Last month marked two years since the U.S. Supreme Court ruled in favor of Henry Montgomery, a quiet prisoner at the Louisiana State Penitentiary at Angola.
Montgomery was 17 when he killed Deputy Charles Hurt in Baton Rouge, Louisiana, in 1963. A teen with a low IQ and oversized incisors that earned him the nickname “Wolf Man,” he did poorly in school and was playing hooky that day, taking a nap in a grassy area of a park when Hurt, a plainclothes sheriff’s deputy, found him while trying to clear truants from that area.
Though his lawyer claimed that he was not guilty because of insanity, because of what his lawyers described as “the mentality of a three-year-old,” Montgomery was convicted of first-degree murder. First he got the death penalty. Then, after a new trial and conviction, he was, in accordance with state law, automatically sentenced to life without parole.
But in 2016, the Supreme Court read the pleadings of Henry Montgomery and ruled that a “meaningful opportunity to obtain release” should be given to prisoners like him, who were serving time for crimes they had committed as juveniles.
Last week, Montgomery was given that chance and was formally denied parole by a three-person panel.
The decision raises the question of what a “meaningful opportunity” is for prisoners like Montgomery, said Perry Moriearty, who co-directs the Child Advocacy and Juvenile Justice Clinic at the University of Minnesota.
“Part of the problem is that this is uncharted territory,” she said. “Parole boards across the country are struggling with how to review the sentences of adults who were incarcerated decades earlier for offenses they committed as children.”
Because the state’s powerful law enforcement organizations had submitted letters pushing for a denial, some also saw the decision as an indication that the parole board couldn’t look beyond Montgomery’s crime.
“It’s the one thing he can’t change,” said lawyer Carol Kolinchak, who consults on juvenile cases in Louisiana and trains lawyers working on such cases. “And the Supreme Court knew that he had killed a sheriff’s deputy when they decided this case.”
In 2016, in the case Montgomery v. Louisiana, the Supreme Court found that mandatory life-without-parole sentences were unconstitutional for Montgomery and other prisoners who had been convicted of crimes they committed as juveniles.
Only the rare, incorrigible person would likely be deserving of such a sentence, the court found.
“The penological justifications for life without parole collapse in light of the ‘distinctive attributes of youth,’” Justice Anthony Kennedy wrote in the Montgomery decision. It outlined the science about still-developing adolescent brains, which causes adolescents to be impulsive but also gives them capacity for change.
Defense lawyers knew from the outset that, in many ways, it would be an uphill battle to resentence these cases and move people toward parole, Kolinchak said. “Every one of these is a murder. Every one of these is horrible. In every one of these, there are loved ones that won’t come back,” she said.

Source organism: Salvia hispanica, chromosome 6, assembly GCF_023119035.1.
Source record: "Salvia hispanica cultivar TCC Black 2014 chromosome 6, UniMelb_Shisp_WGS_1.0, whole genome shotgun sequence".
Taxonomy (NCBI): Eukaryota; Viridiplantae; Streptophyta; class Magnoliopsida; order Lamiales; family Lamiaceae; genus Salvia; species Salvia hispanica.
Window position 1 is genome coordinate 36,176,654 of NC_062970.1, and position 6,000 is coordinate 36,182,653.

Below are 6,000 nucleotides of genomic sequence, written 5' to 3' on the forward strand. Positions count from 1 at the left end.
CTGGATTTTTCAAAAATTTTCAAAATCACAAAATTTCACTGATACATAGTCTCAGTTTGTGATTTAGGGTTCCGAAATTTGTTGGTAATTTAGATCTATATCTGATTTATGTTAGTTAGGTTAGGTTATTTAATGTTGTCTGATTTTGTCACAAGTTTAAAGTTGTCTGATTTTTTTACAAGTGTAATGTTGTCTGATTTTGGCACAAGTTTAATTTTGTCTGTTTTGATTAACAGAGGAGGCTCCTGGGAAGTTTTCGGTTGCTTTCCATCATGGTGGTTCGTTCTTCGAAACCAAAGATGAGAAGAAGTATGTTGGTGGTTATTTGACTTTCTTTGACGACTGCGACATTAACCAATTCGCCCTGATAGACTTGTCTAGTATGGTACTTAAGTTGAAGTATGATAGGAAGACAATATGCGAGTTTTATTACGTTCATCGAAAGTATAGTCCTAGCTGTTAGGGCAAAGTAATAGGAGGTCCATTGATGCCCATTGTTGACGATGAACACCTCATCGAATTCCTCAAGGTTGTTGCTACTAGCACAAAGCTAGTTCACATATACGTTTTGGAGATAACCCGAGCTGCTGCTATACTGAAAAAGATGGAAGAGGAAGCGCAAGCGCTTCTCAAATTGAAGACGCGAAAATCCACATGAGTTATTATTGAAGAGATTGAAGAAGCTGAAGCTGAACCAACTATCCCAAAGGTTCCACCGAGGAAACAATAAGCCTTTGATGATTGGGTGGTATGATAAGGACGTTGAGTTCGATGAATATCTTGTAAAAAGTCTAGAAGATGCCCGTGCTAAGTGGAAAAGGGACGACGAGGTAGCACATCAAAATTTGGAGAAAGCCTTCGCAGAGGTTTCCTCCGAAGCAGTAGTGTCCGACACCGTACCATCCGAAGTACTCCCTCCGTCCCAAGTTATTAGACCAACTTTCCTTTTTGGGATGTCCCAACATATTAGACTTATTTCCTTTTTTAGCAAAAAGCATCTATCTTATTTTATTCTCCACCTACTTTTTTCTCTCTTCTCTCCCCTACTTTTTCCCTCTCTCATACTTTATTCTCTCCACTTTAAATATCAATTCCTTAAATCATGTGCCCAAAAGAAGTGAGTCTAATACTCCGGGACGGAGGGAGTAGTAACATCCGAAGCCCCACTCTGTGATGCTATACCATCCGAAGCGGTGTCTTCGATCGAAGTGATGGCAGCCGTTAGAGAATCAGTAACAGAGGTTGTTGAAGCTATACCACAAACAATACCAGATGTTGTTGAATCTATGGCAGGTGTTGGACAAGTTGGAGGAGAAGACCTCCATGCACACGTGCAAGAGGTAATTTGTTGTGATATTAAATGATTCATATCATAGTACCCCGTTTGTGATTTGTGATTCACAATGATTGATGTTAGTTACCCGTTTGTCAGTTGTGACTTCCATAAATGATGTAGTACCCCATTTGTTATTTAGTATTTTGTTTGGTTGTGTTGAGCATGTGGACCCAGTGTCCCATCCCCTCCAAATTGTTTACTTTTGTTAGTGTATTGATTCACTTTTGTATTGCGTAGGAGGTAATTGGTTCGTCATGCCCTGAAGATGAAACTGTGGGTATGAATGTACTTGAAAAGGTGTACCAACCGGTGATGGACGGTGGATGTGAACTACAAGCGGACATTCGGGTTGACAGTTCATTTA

Still, since the decision, about half the 2,600 inmates are no longer serving life without parole for crimes they committed as juveniles, according to the Campaign for Fair Sentencing of Youth. Some have been released, and the rest have been resentenced to something other than JLWOP.
Montgomery, now 71, also seemed to be moving toward freedom. He was re-sentenced last year by a judge who called him a “model prisoner.” He made his way onto the docket of the Louisiana Board of Pardons & Parole on Feb. 19.
The board heard how Montgomery has been a role model and a coach for decades and how he helped form a boxing team at Angola, according to reports from the hearing’s observers and from press accounts written by the Associated Press and the Baton Rouge Advocate.
Board members also heard how he was active in his church, how he’d worked in the prison’s silk-screen shop for 20 years and was named employee of the month eight times. He had not earned a GED, but he had earned a waiver for that, because of his borderline IQ, which is in the low 70s. Though he’s taken only two classes, classes weren’t offered at Angola until about 20 years ago and he was considered ineligible for any classes that require reading and writing, advocates said.
He was denied, in a 2-1 vote, by parole board members who questioned the number of classes he’d taken, asked about his role in the murder a half-century ago and noted that his release was opposed by Hurt’s family, the East Baton Rouge Parish Sheriff’s Office and the Louisiana Sheriffs’ Association.
Access to letters the Department of Corrections sent for Montgomery’s hearing was denied under a parole board regulation that precludes the release of anything submitted by a private entity on behalf of a victim.
Parole board member Alvin Roche Jr., the designated victims’ advocate on the board, was the only vote for Montgomery.
“In my opinion, Henry Montgomery will become a productive member of society, if allowed a second chance,” Roche said.
Montgomery needed a unanimous decision. James Kuhn, a retired appellate judge, cast one of two opposing votes.
“One of the things that society demands, and police officers certainly demand, is that everyone abide by the rule of law. One of the rules of law is that you don’t kill somebody, and when you do, there’s consequences,” Kuhn said during the hearing.
As board chair, Kuhn is designated as the person who can publicly comment on cases; he did not return phone calls for this story.
Did the Parole Board Look Beyond the Crime?